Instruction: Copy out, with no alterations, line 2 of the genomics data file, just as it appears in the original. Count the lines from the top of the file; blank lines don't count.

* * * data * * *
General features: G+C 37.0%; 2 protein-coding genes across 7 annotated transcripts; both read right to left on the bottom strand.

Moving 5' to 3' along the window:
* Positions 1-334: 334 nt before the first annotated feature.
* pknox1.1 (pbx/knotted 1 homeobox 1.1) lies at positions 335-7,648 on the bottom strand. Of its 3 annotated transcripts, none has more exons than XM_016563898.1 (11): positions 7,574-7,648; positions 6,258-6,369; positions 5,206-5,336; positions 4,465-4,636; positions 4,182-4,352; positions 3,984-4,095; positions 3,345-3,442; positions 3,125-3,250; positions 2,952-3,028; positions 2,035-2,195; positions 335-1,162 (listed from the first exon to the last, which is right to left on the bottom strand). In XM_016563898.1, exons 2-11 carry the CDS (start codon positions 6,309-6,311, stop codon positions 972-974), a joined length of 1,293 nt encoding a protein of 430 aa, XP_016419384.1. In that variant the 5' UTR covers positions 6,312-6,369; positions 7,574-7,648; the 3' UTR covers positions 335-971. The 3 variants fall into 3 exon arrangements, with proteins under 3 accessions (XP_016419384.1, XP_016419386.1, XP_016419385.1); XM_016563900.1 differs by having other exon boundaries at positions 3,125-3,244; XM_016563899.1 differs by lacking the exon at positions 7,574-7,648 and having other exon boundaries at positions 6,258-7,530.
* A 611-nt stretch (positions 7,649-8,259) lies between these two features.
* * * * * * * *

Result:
Moving 5' to 3' along the window: